The girl next door - working for Defense?
The girl next door wants to start her secondary vocational education at the Ministry of Defense after the summer. And for that she has to take a fitness test. Since I am a regular runner, her mother thought it would be a good idea to let her run with me a few times. "She already cycles to school for an hour, so doing a bit of running should not be a problem."
Every change goes from A to B. Point B (the test) is crystal clear: 2,200 meters in 12 minutes. As an experienced runner, I know that this is not "a bit". I start to recognize Biases, I reflect hopefully on the conversation with her mother.
The first time we run, we start quietly. We talk a bit, but even at a slow pace, the talking is too much for the girl next door. Once she has warmed up, we will test what point A is: an average pace of 7:30 per kilometer, exactly 2 minutes per kilometer too slow. She sprints, then drops to jogging, walks a bit, then starts jogging again and is exhausted at the end. I now realize that point B is not at all as clear as I thought, when is that test?
Observing is something I have learned at Shell in recent years. I watch carefully how she runs and listen to her. I notice that the girl is very motivated. She works as a volunteer at the fire brigade and would really like to join Defense. However, her skills are a problem. Despite the fact that she wants to train hard, she cannot keep running during a training.
When we come home, her mother is still optimistic. Before I leave, I quickly ask: "When is that test?" The neighbor tells me it is only in 3 weeks.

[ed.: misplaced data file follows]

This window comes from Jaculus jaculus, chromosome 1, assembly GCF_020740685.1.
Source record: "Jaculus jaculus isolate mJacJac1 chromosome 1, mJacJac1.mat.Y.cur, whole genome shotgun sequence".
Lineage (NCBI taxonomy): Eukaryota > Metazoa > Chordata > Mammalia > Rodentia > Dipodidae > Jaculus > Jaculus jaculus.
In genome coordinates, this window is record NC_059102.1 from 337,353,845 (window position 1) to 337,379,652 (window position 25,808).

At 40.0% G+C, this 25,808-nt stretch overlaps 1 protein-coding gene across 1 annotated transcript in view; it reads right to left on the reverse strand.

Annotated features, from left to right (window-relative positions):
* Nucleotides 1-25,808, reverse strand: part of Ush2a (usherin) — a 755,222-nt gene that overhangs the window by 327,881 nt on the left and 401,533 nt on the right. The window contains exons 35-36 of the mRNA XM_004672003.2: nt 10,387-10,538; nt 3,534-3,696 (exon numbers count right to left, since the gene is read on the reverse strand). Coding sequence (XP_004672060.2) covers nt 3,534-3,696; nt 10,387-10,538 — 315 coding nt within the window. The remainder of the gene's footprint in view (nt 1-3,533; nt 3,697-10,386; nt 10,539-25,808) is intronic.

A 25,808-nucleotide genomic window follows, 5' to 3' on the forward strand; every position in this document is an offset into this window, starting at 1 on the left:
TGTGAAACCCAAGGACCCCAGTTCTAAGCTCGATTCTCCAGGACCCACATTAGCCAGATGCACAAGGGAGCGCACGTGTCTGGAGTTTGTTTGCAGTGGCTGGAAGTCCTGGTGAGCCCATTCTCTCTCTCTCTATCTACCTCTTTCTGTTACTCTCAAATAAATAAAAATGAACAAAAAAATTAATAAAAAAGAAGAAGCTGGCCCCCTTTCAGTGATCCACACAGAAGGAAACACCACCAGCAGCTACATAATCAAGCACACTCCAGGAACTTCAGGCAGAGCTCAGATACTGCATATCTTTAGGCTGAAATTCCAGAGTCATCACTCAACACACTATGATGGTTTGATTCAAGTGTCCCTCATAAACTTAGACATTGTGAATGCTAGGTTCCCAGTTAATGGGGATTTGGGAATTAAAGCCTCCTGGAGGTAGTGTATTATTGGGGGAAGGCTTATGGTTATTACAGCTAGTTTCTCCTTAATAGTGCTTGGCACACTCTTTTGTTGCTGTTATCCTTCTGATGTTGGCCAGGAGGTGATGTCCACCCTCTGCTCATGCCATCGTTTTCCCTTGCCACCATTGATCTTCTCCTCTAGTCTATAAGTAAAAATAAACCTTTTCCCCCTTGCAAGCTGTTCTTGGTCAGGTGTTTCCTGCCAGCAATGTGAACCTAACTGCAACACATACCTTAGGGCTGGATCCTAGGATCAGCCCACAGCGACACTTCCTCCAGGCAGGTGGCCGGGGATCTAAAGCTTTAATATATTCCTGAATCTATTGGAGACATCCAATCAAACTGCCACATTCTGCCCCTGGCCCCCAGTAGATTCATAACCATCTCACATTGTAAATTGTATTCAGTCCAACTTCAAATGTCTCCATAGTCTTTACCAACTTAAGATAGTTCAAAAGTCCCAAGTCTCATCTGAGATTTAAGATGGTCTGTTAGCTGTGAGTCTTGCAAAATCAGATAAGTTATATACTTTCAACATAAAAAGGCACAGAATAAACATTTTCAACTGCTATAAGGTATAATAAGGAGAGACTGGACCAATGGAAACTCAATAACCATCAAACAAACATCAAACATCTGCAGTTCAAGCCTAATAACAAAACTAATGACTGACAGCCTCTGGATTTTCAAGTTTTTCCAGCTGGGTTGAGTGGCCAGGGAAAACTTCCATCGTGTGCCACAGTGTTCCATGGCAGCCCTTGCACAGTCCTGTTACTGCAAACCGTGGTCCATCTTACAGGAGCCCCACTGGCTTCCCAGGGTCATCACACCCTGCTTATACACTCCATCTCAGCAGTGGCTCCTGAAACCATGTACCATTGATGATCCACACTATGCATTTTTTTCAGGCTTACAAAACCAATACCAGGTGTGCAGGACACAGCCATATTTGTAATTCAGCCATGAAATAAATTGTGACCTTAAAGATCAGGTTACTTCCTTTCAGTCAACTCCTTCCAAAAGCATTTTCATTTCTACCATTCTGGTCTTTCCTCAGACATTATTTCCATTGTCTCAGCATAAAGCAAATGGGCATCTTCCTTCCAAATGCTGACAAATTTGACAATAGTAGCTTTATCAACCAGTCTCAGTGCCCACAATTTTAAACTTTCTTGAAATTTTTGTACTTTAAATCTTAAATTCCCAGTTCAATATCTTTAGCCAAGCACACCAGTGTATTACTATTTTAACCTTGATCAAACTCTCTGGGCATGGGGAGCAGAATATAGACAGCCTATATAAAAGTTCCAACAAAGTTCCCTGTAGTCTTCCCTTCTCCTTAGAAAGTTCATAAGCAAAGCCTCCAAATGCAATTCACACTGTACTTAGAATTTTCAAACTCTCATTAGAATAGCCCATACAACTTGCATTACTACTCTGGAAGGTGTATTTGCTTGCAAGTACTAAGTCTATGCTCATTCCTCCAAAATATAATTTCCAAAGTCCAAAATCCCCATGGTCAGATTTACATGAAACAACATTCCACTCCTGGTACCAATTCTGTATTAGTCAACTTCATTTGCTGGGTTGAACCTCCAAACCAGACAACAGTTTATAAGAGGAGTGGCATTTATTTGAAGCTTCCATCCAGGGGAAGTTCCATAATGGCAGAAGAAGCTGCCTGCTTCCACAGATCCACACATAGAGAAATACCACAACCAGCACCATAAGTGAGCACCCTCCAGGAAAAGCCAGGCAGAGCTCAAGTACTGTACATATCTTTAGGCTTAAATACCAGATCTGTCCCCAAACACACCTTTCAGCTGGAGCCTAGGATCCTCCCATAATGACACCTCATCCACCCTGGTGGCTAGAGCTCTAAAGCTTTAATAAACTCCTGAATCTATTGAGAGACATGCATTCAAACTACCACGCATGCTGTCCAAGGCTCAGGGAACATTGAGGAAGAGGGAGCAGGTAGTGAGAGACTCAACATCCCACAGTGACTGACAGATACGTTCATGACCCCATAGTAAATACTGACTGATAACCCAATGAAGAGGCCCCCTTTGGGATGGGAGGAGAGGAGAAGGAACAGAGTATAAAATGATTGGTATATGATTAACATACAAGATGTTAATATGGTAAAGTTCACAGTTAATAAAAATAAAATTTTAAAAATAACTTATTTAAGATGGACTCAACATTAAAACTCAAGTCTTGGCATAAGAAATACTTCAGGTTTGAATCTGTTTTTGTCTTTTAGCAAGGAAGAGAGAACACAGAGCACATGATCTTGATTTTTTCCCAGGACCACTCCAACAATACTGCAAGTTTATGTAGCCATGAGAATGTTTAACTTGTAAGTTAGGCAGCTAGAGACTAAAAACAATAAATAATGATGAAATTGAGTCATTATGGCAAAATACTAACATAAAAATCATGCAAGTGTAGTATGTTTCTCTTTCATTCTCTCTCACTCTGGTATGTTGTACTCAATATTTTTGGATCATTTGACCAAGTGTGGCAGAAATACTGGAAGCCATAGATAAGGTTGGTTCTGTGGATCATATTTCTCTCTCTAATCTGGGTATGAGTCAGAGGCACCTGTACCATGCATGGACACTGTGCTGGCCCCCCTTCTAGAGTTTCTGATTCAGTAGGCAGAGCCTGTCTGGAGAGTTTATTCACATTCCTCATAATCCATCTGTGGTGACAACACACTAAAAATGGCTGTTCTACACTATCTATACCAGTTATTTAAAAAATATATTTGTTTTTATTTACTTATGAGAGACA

As soon as I come home, I make a clear list: Point A: 1) running condition is low, 2) breathing is too fast, 3) step rate too slow, 4) tending to give up, 5) average pace 7:30/km. Point B: test in 3 weeks!, average pace 5:30/km. Because we have little time, I make an intensive training program with varied training sessions focusing on endurance and sprint ability.
We have a lot of fun running together. Her breathing improves quickly, blisters are resolved, but we seem to be unable to change her step rate. I realize again that point B is not clear enough yet: what exactly should the step rate be? 180 steps per minute. That is the missing link to success, translating goals into behavior. (But how? is a nice motto for my company in formation)
No matter what I do or try to let her do, her step rate does not go up and she does not run faster. I dive into my new methods and ask myself a question: how can I make it easy for her? I systematically analyze the possibilities and quickly realize that she needs a "prompt". As soon as I put the JBL box in my backpack with 180 beats per minute, she starts to run a lot more efficiently and faster. This is the breakthrough!
Prescribe the critical behavior: 180 steps per minute (train to music)
She is right to be proud of that
Last Sunday, we had something to celebrate. We ate a cream cake with which she wanted to celebrate her success. "What are you most proud of?", I asked. "I did not give up", she said with a big smile. "The cooperation exercise in which we had to walk, crawl and climb with heavy boxes, was really difficult. During that test I had to vomit twice and I just continued."
The interval training sessions in which we trained in difficult moments as well had helped C. to see herself as someone who can persevere if necessary (identity). She is right to be proud of that!
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